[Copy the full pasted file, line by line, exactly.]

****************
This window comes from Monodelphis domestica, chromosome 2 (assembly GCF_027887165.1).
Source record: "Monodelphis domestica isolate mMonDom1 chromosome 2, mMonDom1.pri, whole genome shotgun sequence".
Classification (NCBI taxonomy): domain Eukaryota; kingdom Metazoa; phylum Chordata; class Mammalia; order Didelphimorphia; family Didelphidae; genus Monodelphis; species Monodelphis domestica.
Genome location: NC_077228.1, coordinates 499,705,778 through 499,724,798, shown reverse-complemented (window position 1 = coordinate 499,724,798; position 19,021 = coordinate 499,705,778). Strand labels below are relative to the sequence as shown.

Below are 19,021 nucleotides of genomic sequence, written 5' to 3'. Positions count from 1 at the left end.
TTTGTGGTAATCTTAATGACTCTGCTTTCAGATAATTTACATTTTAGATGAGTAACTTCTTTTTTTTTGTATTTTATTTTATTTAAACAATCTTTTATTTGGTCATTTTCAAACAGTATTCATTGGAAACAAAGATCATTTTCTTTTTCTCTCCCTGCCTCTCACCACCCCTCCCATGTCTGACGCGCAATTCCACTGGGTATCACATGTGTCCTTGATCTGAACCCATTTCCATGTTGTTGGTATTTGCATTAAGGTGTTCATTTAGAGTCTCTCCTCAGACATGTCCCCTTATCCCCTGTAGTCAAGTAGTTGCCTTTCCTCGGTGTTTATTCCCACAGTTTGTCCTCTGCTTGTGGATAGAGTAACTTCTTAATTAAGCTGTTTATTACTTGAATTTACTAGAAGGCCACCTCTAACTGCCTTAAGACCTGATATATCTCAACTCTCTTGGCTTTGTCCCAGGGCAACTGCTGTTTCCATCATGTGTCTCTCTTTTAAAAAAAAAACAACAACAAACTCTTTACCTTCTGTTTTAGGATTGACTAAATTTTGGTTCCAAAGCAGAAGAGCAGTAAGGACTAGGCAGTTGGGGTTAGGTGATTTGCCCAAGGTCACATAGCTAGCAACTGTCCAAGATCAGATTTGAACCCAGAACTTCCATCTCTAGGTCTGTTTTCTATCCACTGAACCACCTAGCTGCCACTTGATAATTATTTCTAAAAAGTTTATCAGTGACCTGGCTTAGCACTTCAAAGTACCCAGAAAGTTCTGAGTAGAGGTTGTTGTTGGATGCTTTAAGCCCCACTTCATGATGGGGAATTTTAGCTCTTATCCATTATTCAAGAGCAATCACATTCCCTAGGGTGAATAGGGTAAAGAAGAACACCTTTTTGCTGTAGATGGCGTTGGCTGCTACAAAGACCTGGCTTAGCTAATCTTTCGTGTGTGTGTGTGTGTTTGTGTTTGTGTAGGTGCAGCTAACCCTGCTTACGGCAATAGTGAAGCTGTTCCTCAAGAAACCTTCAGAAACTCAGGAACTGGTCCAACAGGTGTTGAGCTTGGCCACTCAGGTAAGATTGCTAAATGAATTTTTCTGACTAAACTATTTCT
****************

This window comes from Monodelphis domestica, chromosome 2 (assembly GCF_027887165.1).
Source record: "Monodelphis domestica isolate mMonDom1 chromosome 2, mMonDom1.pri, whole genome shotgun sequence".
Classification (NCBI taxonomy): domain Eukaryota; kingdom Metazoa; phylum Chordata; class Mammalia; order Didelphimorphia; family Didelphidae; genus Monodelphis; species Monodelphis domestica.
Genome location: NC_077228.1, coordinates 499,705,778 through 499,724,798, shown reverse-complemented (window position 1 = coordinate 499,724,798; position 19,021 = coordinate 499,705,778). Strand labels below are relative to the sequence as shown.

Below are 19,021 nucleotides of genomic sequence, written 5' to 3'. Positions count from 1 at the left end.
TTTGTGGTAATCTTAATGACTCTGCTTTCAGATAATTTACATTTTAGATGAGTAACTTCTTTTTTTTTGTATTTTATTTTATTTAAACAATCTTTTATTTGGTCATTTTCAAACAGTATTCATTGGAAACAAAGATCATTTTCTTTTTCTCTCCCTGCCTCTCACCACCCCTCCCATGTCTGACGCGCAATTCCACTGGGTATCACATGTGTCCTTGATCTGAACCCATTTCCATGTTGTTGGTATTTGCATTAAGGTGTTCATTTAGAGTCTCTCCTCAGACATGTCCCCTTATCCCCTGTAGTCAAGTAGTTGCCTTTCCTCGGTGTTTATTCCCACAGTTTGTCCTCTGCTTGTGGATAGAGTAACTTCTTAATTAAGCTGTTTATTACTTGAATTTACTAGAAGGCCACCTCTAACTGCCTTAAGACCTGATATATCTCAACTCTCTTGGCTTTGTCCCAGGGCAACTGCTGTTTCCATCATGTGTCTCTCTTTTAAAAAAAAAACAACAACAAACTCTTTACCTTCTGTTTTAGGATTGACTAAATTTTGGTTCCAAAGCAGAAGAGCAGTAAGGACTAGGCAGTTGGGGTTAGGTGATTTGCCCAAGGTCACATAGCTAGCAACTGTCCAAGATCAGATTTGAACCCAGAACTTCCATCTCTAGGTCTGTTTTCTATCCACTGAACCACCTAGCTGCCACTTGATAATTATTTCTAAAAAGTTTATCAGTGACCTGGCTTAGCACTTCAAAGTACCCAGAAAGTTCTGAGTAGAGGTTGTTGTTGGATGCTTTAAGCCCCACTTCATGATGGGGAATTTTAGCTCTTATCCATTATTCAAGAGCAATCACATTCCCTAGGGTGAATAGGGTAAAGAAGAACACCTTTTTGCTGTAGATGGCGTTGGCTGCTACAAAGACCTGGCTTAGCTAATCTTTCGTGTGTGTGTGTGTGTTTGTGTTTGTGTAGGTGCAGCTAACCCTGCTTACGGCAATAGTGAAGCTGTTCCTCAAGAAACCTTCAGAAACTCAGGAACTGGTCCAACAGGTGTTGAGCTTGGCCACTCAGGTAAGATTGCTAAATGAATTTTTCTGACTAAACTATTTCT